And, here’s Facebook’s spiel:
Last month, Facebook disclosed it was negotiating with a number of news companies in the US to embed video and text within its own site from major publishers including The New York Times,National Geographic, and Buzzfeed. … 
 Two weeks ago at the International Journalism Festival in Perugia, Andy Mitchell, head of Facebook’s news partnerships, held the line that Facebook itself was staying out of publishing, even though the evidence is very much to the contrary. George Brock, a professor at City University in London, asked Mitchell whether Facebook felt any responsibility for the integrity of its news feed. Mitchell gave the perfunctory Silicon Valley answer that the company cared about improving the “user experience.” Brock suggests that this denial of responsibility is insulting to audiences.
Also sounds like a publisher in all but name.

And, “legacy” newspapers, in addition to not getting control over story dispersal, are leaving the ad dollars more and more in Facebook’s and Google’s hands. Oh, I’m sure any such arrangements will give the newspapers a percentage of the cut on Facebook ads, or Google ads that appear with stories either in Google’s news feed or online to G+. Will that offset likely further loss of onsite online ads? Probably not.

And, if you’ve got a paywall, like the NYT, how’s that going to affect your online circulation revenue? Not well, I’d think.

I don't know if the smell of desperation in the morning is like that of napalm, but it can't be too good.

Meanwhile, newspapers, especially in mobile versions, are looking at following the social media world down another rabbit hole. Just as ads are becoming ever more "targeted," and per the top of this story, newspapers are looking at doing the same with stories.

So, do blacks in more impoverished portions of the city of Baltimore get a different version of the Freddie Gray story than whites in west-side suburbs? Do poor people get different versions of Wells Fargo marketing subprime credit cards and opening accounts in their name without authorization than do rich people?

If so, then the news industry is taking a major step backward; might as well let Google and Facebook have the keys.

Finally, I don't doubt that fear of social media magnifying mistakes is paralyzing or at least constricting reporting.

Monday, April 20, 2015

Newspapers are dying, part 461

When newspapers as big as the Dallas Morning Snooze and the Austin American Stateless (give me more time, I'll create a better riff) are running half-page house ads to tout a "master couponing special" they're sponsoring, you know they're struggling.

First, Americans use less than 1 percent of the coupons we're bombarded with. That's probably because of other factors, like more and more coupons requiring the purchase of multiple products.

This long listicle also notes that mobile couponing is on the rise. How much of that is NOT from mobile-formatted e-editions, or even from mobile editions of a newspaper's website in general is anybody's guess, but let's just say "a lot." Listicle point No. 17 — and this is from 2009, the Neolithic Era of mobile devices — says that mobile plus computer coupons were already then past traditional print ones. A 2014 listicle says print coupon usage has declined by 15 percentage points since just 2010.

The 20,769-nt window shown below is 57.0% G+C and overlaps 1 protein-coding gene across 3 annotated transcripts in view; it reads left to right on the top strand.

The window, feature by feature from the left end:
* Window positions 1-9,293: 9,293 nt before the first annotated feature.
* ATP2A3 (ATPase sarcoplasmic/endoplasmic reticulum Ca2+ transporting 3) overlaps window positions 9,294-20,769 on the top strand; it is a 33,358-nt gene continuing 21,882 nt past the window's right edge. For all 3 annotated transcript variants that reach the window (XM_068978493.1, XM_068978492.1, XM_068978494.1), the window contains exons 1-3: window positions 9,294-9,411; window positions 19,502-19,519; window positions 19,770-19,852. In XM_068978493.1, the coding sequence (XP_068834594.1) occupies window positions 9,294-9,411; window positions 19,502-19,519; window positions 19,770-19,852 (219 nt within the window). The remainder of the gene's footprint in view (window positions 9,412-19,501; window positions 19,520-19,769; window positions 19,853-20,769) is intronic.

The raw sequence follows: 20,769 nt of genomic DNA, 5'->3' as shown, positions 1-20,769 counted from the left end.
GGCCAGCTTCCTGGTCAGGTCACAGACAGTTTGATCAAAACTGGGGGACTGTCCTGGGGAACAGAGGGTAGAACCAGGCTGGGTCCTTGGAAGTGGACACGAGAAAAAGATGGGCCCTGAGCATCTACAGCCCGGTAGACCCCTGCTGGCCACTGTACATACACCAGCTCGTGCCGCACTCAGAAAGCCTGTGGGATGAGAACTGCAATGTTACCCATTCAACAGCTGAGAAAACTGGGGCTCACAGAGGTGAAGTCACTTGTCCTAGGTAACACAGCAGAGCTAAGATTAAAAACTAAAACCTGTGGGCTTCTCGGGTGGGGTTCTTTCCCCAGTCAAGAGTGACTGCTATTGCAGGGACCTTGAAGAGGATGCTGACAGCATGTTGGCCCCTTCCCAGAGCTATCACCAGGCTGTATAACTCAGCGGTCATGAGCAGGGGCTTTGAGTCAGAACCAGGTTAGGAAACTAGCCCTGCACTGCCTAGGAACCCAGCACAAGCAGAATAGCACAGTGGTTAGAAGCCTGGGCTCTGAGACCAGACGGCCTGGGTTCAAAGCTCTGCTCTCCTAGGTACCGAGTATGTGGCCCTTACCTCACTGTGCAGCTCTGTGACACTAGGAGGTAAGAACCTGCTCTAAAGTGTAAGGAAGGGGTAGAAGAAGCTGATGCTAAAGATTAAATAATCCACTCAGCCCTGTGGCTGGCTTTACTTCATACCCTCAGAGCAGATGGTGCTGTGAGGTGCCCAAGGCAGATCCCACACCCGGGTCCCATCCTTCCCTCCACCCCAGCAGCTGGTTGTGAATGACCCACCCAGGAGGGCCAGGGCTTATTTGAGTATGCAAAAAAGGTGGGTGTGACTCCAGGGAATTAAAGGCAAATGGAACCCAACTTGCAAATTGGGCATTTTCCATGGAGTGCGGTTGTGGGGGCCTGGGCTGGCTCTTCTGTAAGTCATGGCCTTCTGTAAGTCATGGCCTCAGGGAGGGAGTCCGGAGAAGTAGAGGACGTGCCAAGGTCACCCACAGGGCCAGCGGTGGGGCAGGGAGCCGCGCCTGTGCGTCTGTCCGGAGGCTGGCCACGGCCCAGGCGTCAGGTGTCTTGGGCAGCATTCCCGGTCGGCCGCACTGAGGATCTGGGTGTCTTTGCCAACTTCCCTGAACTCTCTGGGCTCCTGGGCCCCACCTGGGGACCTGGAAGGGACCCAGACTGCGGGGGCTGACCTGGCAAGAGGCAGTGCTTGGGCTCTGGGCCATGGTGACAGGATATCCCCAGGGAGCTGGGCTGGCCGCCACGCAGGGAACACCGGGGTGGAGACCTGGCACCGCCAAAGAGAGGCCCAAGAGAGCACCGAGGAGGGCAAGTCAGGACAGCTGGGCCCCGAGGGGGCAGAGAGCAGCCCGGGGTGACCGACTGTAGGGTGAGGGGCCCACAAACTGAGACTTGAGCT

In other words, the Snooze and Stateless are probably, once again, pursuing something about ... 5 years too late? (Hey, at least the Stateless has a paywall!) Or paying a third-party consultant to teach people how to use Groupon and such as much as newspaper coupons — unless you've put a gag order on the presenter.

That said, if Felix Salmon is right about how legacy print's bromance with Facebook will start backfiring this year, maybe legacy print's going to start getting more desperate.

Note to Dallas: It's called a paywall, before you do desperate stuff like this.

Note to Austin: If you can't sell ads above 15 percent of newshole on a TUESDAY, not just a Monday, it's called cutting pages in print.

Tuesday, April 07, 2015

Two years before the masthead, part 2

That's what I meant to title my original piece, instead of "Two Years a Publisher," with a hat tip to Richard Henry Dana.

But, I'll start that now.

A publishers' meeting in a small newspaper group.

An advance assignment of "10 challenges you face."

Look, we're small town papers. We probably don't have a list of 10. In a small town paper, you face the challenges of:
1. Postal Service getting crappier by the day, especially if you're in a definitely rural area; in turn, old folks born here but now moved away eventually get frustrated and stop subscriptions.
2. Old folks dying, and thus auto-stopping subscriptions.
3. Small towns still recovering from the Great Recession more slowly than cities.
3A. Double this if you're in a town or county with a static, even declining, population.

Asking for a full list of 10 almost sounds like an invitation to publishers to start self-flagellating. Because, anything below this, with the exception of "making sure my office manager/bookkeeper is doing her job," is small potatoes.

Maybe I'll find out differently at the actual conference. Maybe I'll be more optimistic after I get back.

And, maybe I'll vote Republican in 2016.

Re-reading the assignment sheet, I can include editorial as well as publishing issues, and it's called "goals," not "challenges." Maybe I'll think New Agey bright thoughts.